I much prefer seeing these magnificent birds in broad daylight, but an interesting bird is always welcome in my view, even in the windy dark.

Comments are welcome from anyone who understands a pheasant brain better than I do.  

Monday, November 02, 2015

Sweeping Up

The title is a warning that this post contains lots of bits and pieces.  So far they've just overflowed the brain a bit, and the pile is beginning to look untidy and in need of corralling in a dust bin.


I'm not sure what's with the word "authenticity" when used to describe the ideal church.  Whatever is present is real, it seems to me--thus authentic.  Perhaps "authentic" is shorthand for "a church after the pattern found in Scripture."  I approve that definition of a true church.  I suspect, however, that what one person thinks that looks like might be very different from another's viewpoint, even if both are sincerely seeking to live out in church life what they find in Scripture.  As such, authenticity seems more "buzz-wordy" than precise.


I was riveted by David Beachy's description of Allegheny Boys Camp's approach to education.  He stated it yesterday afternoon as part of a presentation on the wilderness camp where he works.  The approach is one that I believe would be effective for many students who are not successful in typical classrooms.  The staff schedules experiences that require advance planning and preparation.  Every part of the planning and preparation turns into an educational experience as the boys help accomplish what is needed.  A week-long canoe trip is one example.

Besides the planned events, interacting with nature constantly as these boys do provides abundant opportunity for direct observation, identification, research, and reporting and responding.  Finding a caterpillar and eventually writing a report on what they observed and learned from research on the caterpillar is an example of this.

Math is the one school subject that is most difficult to cover in the course of wilderness living.  For this, workbooks are utilized.  The less mathematically inclined among us might point out that this says something about the practicality of this study for everyday life.  (Don't quote me.  It's probably heretical, coming from a teacher.)


Last week I compulsively read right through Kingbird Highway by Kenn Kaufman (someone needed advice with appropriate doubling of letters in names).  Yes, that Kenn Kaufman, the one who has written a field guide to birds.  He was once a nine-year-old birder who moved with his family from Illinois to Wichita, Kansas.  His first sighting of a Western Kingbird was memorable, and he adopted the bird as his favorite.  Hence the title of the book.

Kaufman dropped out of high school in the 1970s to pursue birdwatching.  His parents were cautiously supportive of this, but they warned him against hitchhiking as a means of transportation for getting to birding hotspots.  That prohibition didn't last long, or at least avoiding the practice didn't, and Kaufman eventually hitchhiked all over the US and into Canada in pursuit of a "big year" of birdwatching.  His home base was Wichita, but he didn't spend a lot of time there.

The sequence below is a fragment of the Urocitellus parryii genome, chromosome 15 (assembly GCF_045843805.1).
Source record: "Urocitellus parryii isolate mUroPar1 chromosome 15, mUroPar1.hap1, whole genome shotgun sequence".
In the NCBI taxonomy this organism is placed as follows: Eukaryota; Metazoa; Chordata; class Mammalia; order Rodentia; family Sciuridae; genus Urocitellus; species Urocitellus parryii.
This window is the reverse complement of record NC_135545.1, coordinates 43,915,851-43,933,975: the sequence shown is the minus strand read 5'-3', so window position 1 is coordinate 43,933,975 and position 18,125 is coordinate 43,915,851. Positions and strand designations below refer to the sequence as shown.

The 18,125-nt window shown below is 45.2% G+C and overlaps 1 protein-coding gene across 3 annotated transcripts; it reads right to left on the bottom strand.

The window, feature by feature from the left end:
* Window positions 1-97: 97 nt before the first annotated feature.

The book is an account of these birding adventures.  I could hardly lay it down.  At the end of the big year, he had seen 670 birds, and had spent less than $1,000 in the process.  About half of that went for two plane tickets.

For all kinds of reasons, I would never agree to such a pursuit for anyone I had responsibility for,  Besides the danger involved, I think it might qualify as a misspent life.  Much as I value being alert to what is present in nature, and appreciating it, I'm less convinced that seeing something new is worthwhile as the focus of one's life.  Nevertheless, Kaufman's tale is an engaging one.


The other book I've read recently is The Life-Changing Magic of Tidying Up:  The Japanese Art of Decluttering and Organizing by Marie Kondo.  I read it because when I first heard about it, I recognized that one of her strategies holds a good deal of appeal for me.  She does not recommend going from room to room, cleaning as you go, initially, at least, when decluttering is needed.  She recommends getting all of one kind of thing together, from wherever it's been kept, and then doing a massive purge of that kind of thing.  Clothes is one example.  She thinks this is the best way to avoid keeping more than is necessary.  I think I agree.

Other parts of the book left me sputtering disagreeable words.  She assigns feelings to things that have no feelings (socks hate to be kept in drawers in any way except neatly folded in pairs--not with the top of one turned back over itself and its mate, and certainly not rolled into a ball).  She is also hideously wasteful, seeming not to know anything to do with unneeded or unwanted items except to trash them.  She does a spirit/meditative thing before every decluttering undertaking in a client's home, and it's not directed to any spirit I would seek to contact.  One other horror she engages in is ripping relevant pages out of any book that has an excerpt she wants to hang on to.  The rest is of the book is trashed.

My recommendation of this book comes with some serious caveats.